Keith Rawlings likes this.
  5. bassburner

    bassburner Supporting Member

    Dec 8, 2008
    That sounds like a lot of post processing in the recording from sending the two pickups to different tracks. If you listen to a live version of them, the clicky sound isn't nearly as pronounced.

    The Shadow does come with a clicky pickup. You can also look into Vic's Pickups (Vic's Pickups). He sells ones specifically for the Shadow with its smaller input jacks. His pickups tend to be a little hotter than the ones that come with the Shadow and K&Ks.

    While those strings are atypical (typically it's gut D&G and steel E&A if you're mixing the two) that's not going to be the biggest factor in your sound. If you're coming from electric bass, forget about what you know. You're trying to highlight sounds that you would not normally bring out in an electric bass.

    Start by setting your amp flat, and by that I mean actually flat which may need some research as some amps tend to have a built in curve when everything is at 0, and then work with the Shadow's settings. The knobs are exposed and not inside like the K&K but they are more limited in terms of EQ. Get the best sound you can and then work on the amp. You may need an EQ or preamp pedal to focus in on the specific frequencies you want. Either one of the graphic EQ ones with all the sliders or one with a mid frequency you can dial in.
  6. Keith Rawlings

    Keith Rawlings

    Aug 3, 2019
    I think the Vic’s Pickups are great - I’m running a Model C (Bass side wing only with a slap “clickity” pickup for under the fretboard). Vic is the guy from the Koffin Kats, so he knows what a psychobilly DB pickup should sound like. It’s about placement though with the clicky pickup, and I have mine mounted right under the spot I slap over — which is three or four inches above the end of the fingerboard — and it sounds great. I use a K&K preamp and split the stereo signal to two channels - one with a bit of delay and a more trebly setting for the slap, and one for the bass side with a more standard bottom end Mix. I’m very pleased with a more pronounced slap and a cleaner bottom end now with the stereo pickup.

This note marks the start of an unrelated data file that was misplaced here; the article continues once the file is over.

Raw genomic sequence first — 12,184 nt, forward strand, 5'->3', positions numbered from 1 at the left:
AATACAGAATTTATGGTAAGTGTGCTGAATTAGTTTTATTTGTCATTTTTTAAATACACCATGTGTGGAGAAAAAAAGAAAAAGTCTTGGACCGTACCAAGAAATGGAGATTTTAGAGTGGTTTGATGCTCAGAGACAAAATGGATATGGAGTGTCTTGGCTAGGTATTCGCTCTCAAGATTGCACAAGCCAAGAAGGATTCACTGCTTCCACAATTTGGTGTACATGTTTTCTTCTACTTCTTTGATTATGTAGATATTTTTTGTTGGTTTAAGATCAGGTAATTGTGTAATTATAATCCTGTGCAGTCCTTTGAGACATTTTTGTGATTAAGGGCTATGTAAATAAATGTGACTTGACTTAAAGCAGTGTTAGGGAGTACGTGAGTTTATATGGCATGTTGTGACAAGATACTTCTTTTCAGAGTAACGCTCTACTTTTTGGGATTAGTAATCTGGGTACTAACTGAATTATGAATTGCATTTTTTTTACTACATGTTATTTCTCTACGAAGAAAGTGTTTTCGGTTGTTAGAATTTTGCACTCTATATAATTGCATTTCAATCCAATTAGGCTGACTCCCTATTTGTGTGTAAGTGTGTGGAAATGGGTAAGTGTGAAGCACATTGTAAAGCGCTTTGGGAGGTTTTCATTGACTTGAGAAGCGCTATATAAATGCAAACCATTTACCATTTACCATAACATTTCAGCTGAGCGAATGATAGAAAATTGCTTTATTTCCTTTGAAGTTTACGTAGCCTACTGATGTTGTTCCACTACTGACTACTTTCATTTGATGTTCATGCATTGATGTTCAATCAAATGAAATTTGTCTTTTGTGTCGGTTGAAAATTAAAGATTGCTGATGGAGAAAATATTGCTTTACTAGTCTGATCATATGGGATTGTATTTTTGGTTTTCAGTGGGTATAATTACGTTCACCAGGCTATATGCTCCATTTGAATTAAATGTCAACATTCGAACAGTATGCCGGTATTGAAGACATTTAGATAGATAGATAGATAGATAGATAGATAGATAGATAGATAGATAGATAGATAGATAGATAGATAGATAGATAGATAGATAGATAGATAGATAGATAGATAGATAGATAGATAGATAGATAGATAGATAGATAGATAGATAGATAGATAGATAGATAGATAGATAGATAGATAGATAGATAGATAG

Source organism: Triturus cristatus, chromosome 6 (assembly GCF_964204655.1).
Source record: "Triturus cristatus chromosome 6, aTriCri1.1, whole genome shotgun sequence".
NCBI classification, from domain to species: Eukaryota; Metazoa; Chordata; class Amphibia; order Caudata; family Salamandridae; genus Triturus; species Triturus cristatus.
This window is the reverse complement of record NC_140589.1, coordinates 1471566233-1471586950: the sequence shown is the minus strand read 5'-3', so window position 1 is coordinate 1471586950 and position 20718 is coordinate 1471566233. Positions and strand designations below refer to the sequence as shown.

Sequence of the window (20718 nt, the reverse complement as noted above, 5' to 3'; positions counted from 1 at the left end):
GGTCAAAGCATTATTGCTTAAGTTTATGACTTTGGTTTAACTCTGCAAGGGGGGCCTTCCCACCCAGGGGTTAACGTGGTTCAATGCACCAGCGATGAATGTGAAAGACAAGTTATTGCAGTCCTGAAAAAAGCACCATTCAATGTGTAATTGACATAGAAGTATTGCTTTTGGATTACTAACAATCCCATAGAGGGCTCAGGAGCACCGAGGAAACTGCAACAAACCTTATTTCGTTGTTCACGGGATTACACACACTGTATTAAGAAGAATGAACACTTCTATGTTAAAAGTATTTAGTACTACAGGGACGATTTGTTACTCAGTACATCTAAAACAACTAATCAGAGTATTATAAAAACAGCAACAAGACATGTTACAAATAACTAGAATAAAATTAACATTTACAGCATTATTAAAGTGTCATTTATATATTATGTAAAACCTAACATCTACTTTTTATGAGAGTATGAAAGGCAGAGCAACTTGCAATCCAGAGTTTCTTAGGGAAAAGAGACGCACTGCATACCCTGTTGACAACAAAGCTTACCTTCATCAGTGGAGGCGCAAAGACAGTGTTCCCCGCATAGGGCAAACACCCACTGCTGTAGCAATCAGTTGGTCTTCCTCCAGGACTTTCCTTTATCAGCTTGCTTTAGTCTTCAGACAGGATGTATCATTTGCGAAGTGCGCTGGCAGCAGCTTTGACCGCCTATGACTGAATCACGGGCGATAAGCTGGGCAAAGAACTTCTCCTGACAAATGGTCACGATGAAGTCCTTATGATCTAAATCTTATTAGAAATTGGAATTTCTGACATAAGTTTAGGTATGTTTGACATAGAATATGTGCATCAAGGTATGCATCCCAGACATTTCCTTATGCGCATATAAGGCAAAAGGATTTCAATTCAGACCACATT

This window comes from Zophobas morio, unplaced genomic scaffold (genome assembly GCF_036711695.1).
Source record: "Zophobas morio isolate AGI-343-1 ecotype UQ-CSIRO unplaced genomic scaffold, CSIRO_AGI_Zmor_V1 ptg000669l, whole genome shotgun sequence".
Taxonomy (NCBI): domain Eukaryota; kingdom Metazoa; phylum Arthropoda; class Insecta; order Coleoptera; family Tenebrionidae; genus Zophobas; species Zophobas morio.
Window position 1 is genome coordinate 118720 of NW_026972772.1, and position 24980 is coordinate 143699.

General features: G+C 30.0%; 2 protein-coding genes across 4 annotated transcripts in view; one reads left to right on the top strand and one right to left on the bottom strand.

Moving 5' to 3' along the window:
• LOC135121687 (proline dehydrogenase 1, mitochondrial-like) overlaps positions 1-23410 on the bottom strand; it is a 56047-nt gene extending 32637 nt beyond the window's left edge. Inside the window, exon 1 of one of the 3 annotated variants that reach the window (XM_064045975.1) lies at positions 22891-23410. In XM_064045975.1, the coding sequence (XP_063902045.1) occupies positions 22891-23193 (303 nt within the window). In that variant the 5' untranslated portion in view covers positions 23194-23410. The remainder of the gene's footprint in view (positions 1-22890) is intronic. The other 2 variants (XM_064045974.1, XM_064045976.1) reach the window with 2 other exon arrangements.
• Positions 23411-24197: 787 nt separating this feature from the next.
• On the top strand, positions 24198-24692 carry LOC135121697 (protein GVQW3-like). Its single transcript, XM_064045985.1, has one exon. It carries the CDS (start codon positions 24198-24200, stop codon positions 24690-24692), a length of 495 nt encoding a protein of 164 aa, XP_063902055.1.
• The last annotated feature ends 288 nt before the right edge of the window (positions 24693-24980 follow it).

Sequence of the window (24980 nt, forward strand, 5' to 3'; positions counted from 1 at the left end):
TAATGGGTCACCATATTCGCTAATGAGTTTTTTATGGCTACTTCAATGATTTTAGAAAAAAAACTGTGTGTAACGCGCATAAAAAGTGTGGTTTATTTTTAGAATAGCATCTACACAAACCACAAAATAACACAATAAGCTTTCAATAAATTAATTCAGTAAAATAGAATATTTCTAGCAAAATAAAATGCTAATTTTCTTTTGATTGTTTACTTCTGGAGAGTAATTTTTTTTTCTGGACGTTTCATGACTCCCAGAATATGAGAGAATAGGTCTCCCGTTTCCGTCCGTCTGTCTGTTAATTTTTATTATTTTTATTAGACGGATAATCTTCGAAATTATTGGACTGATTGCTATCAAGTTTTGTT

For years I ran an Underwood bridge pickup with the treble side off and used an EQ pedal for that signal and an Shure 57 mic on a small stand in front of the fingerboard to get the slap sound. I would have the sound guy mix the mic signal with the direct out from my SVT and it sounded great. Lots of slap and good tone.

    I also think your string choice isn’t ideal for slapping. Wrapped gut E and A strings with plain gut D and G are definitely a good choice for slapping traditional style. When I started, I used Labella Supernil nylon strings (silver wrapped E and A, and nylon wrapped D and G) and they sounded awesome with an amplified sound. We played much more psychobilly then, and I was trying to emulate the sound of the standup player from Batmobile, who used nylon strings as well. They are very fast playing with easy tension and won’t cost you much - as compared to guts which cost $200-500 depending on what set you are buying. Vic from Koffin Kats recorded his first two albums using Supernils and they sound great. My first and third CDs with Matt Hole and the Hot Rod Gang were recorded with Supernils; but our second CD was with Labella guts (wrapped E and A; and plain D and G), and my slap attack was more pronounced on the first album (recorded digitally); however I got a really nice, more traditional sound on the 2nd one, which was the only one we got to record on 2 inch tape. That classic analog sound was just amazing to get in a real studio; but it costs us $250 an hour to record that way back in the day.